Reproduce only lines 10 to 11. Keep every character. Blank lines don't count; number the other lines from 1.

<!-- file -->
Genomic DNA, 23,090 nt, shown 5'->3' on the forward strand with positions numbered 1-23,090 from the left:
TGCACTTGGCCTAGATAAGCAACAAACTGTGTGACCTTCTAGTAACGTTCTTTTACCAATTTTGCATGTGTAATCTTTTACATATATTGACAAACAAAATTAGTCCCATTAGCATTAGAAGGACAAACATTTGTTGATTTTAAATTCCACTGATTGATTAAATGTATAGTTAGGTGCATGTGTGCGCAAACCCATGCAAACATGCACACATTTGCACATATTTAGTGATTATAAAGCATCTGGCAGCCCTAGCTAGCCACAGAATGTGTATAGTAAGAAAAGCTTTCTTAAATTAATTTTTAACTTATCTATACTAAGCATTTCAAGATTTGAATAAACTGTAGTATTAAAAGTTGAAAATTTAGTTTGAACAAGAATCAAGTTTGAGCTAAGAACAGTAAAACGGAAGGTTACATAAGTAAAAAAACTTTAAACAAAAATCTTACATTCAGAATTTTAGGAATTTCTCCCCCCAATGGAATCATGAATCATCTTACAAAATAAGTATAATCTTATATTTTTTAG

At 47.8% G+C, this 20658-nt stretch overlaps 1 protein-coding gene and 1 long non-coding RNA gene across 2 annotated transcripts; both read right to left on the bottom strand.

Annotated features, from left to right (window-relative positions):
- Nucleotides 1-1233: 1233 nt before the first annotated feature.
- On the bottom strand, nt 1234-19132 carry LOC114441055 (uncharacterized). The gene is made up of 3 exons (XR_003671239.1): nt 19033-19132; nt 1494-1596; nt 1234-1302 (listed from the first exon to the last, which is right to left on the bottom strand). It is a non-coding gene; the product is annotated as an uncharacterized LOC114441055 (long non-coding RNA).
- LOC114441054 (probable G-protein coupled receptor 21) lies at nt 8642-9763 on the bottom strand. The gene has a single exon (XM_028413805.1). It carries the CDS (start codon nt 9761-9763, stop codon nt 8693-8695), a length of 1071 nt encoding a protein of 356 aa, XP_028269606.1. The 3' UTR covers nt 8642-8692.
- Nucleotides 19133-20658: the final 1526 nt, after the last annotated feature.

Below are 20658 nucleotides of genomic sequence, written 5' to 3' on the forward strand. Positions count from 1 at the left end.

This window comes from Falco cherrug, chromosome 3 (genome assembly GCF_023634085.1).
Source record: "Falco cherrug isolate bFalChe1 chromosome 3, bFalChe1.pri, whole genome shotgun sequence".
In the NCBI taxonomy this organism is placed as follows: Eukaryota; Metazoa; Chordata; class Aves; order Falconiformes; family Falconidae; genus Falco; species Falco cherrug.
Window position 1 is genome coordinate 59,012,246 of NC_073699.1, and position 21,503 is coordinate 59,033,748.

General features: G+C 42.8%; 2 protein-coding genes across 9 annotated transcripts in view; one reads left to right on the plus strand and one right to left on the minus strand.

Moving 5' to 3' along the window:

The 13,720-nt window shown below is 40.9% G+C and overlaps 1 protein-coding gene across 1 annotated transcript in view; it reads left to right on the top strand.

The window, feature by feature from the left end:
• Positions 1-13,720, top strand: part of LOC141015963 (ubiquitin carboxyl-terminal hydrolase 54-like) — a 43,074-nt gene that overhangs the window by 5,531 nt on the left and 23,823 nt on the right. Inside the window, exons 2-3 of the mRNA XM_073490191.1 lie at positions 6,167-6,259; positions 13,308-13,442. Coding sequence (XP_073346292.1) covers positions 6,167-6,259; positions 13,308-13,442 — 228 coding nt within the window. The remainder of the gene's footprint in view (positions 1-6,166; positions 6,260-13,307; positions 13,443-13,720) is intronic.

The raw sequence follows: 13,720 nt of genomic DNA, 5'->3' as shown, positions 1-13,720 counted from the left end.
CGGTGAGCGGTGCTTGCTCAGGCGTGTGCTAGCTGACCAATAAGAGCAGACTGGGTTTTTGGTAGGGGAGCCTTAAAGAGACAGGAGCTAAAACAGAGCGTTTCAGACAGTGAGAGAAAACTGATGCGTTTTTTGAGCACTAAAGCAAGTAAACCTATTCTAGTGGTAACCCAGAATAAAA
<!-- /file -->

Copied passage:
This window comes from Falco cherrug, chromosome 3 (genome assembly GCF_023634085.1).
Source record: "Falco cherrug isolate bFalChe1 chromosome 3, bFalChe1.pri, whole genome shotgun sequence".